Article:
Beekeeping in Vermont

"How are the bees doing?" is the question that we beekeepers are often asked when we interact with the public. The truth is, the bees are not doing well, but you wouldn’t know that if you listened only to the VT Agency of Agriculture, Food, and Markets (“Agency of Agriculture” or “Agency”). 

In fact, the Agency claims that the beekeeping industry in Vermont is “healthy and robust” due to an apparent increase in the number of honeybee colonies registered in their database. But this measure of bee health is an illusion. 

According to the Agency of Agriculture’s own statistics, Vermont beekeepers have lost at least 25% of their bees each winter over the last 3 years. But the Bee Informed Partnership places annual colony loss much higher: Vermont beekeepers report losing 38-85% of their colonies each year over the last four years. 

Beekeepers have maintained high colony counts only by becoming bee-replacers instead of beekeepers. But replacing colonies is costly and laborious. In a 1,000-colony operation, the costs associated with replacing half of the colonies annually can exceed $100,000. Losses of this size are catastrophic and unsustainable. 

As beekeepers, we know that the proper measure of a healthy beekeeping industry lies not in the number of colonies that can be replaced each year, but rather in the viability of our own honey bee colonies. 

It’s disappointing to see the Agency of Agriculture demonstrating its lack of knowledge about the real issues facing beekeepers – the very agricultural commodity producers they are supposed to be supporting. Instead of following the science that implicates the overuse of neonicotinoid insecticides (neonics) in bee colony losses, the Agency has instead blamed backyard hobbyist beekeepers for their inexperience. 

But the Vermont Beekeepers Association and local beekeeping clubs have placed considerable effort into training and educating new beekeepers. Beekeeper inexperience can no longer be blamed as a primary cause of colony health issues statewide. Indeed, these health issues have hit beekeeping operations of all sizes from hobbyists to larger very experienced commercial honey producers. The uptick in colony losses has followed the ever-increasing use of pesticides, especially since 2010 when the use of neonics became more widespread in Vermont.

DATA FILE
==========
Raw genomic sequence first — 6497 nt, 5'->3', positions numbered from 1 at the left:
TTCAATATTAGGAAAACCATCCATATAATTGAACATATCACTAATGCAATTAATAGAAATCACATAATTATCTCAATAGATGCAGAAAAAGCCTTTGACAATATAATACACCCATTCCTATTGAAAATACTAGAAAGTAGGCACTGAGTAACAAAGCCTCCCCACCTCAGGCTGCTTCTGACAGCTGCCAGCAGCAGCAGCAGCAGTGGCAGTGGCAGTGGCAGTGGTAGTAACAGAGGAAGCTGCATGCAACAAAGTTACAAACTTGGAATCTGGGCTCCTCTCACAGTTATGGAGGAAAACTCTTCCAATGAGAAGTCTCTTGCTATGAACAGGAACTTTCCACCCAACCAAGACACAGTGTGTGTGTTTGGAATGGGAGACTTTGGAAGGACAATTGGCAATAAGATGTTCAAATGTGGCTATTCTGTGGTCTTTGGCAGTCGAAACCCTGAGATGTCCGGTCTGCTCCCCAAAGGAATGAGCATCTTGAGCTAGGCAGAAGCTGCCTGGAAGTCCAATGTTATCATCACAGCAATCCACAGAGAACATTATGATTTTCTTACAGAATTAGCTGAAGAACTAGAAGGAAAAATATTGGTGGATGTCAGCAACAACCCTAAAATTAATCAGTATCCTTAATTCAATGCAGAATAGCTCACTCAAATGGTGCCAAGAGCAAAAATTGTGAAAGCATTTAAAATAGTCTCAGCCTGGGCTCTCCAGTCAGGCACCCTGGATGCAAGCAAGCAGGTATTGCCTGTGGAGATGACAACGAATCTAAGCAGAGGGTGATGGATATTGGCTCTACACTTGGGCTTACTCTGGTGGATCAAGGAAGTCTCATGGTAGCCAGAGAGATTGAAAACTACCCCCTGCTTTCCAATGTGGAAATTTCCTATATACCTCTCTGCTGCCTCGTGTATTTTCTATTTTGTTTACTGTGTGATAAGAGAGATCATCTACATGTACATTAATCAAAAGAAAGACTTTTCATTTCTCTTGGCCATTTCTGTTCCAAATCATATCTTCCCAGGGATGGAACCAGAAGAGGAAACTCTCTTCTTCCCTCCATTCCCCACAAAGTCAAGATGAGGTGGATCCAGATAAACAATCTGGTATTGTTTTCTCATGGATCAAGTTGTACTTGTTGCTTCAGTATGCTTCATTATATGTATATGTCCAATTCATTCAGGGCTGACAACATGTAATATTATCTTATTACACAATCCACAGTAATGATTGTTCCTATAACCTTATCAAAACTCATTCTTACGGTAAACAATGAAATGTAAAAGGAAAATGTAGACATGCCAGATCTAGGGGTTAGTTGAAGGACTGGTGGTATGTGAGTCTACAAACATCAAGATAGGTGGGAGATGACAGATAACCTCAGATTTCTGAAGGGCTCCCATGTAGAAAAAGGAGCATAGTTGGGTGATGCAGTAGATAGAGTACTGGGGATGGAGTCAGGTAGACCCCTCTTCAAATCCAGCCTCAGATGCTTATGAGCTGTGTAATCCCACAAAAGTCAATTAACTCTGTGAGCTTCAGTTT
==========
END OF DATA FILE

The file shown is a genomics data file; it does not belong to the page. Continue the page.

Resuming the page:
For more than a decade, we, the beekeepers of Vermont, have been asking the Agency of Agriculture and policymakers for help to save our industry from the threat posed by toxic pesticides. 

For instance, 99% of corn and 34% of soybean seeds planted in Vermont have been treated with neonic insecticides even without evidence of a pest problem. Insects including honeybees are incredibly sensitive to extremely low levels of neonics. Tiny amounts of neonicotinoid insecticides - 5 to 10 parts per billion - have sublethal effects that doom a colony to death during the coming winter.

As honey bees and other pollinators forage for nectar, pollen, and water they are exposed to harmful levels of neonics. Exposure to planting dust causes immediate paralysis and death. Even tiny concentrations found in pollen and nectar cause many other problems: neonic-exposed bees behave differently, work less, are less coordinated, have trouble navigating back to their hives, and have a shortened life span. Worst of all, the bees become more vulnerable to other pathogens and parasites that prey on pollinators; indeed, bees have been experiencing their own pandemic for years. 

Native pollinator populations have similarly dropped, with 55 of the state’s  350 wild bee species in urgent need of conservation action. And let’s not forget about the birds, for whom neonics are highly toxic, negatively affecting populations. If we were to cast a net into waterways, we’d find that those ecosystems are also at risk because of neonics.  Neonics have even been found in human breast milk and amniotic fluid as well.

Sadly, there is no benefit for all this harm created. Extensive research of hundreds of field trials has found little to no economic or crop yield benefit from using neonic-coated seeds. The experience of farmers in Quebec, where treated seeds were banned in 2019, is instructive. In a panel discussion of Quebec Farmers hosted by UVM, our northern neighbors talked about their transition away from neonicotinoids. Prior to the restrictions they too heard fears of crop losses and seed availability. However, they have experienced no difficulty in getting seeds, have found untreated seed to be less expensive, and have experienced no issues with crop losses.

As an example of positive action, we look to our neighbors across the lake in New York. On December 22nd, Governor Kathy Hochul signed into law the so-called Birds and Bees Protection Act, making New York the first state to phase out the use of neonic-treated seeds. Here in Vermont, legislators are considering a similar bill, H.706. The bill has already received overwhelming support in the House of Representatives and is now in the Senate. 

As the staggering losses for Vermont beekeepers and native bee and bird populations continue, we need your support on H.706.

Jeff Battaglini, President

Andrew Munkres, Immediate Past President

Jack Rath, Past President

Contact the VBA: 


Vermont Beekeepers Association

P.O. Box 764

Burlington, VT 05402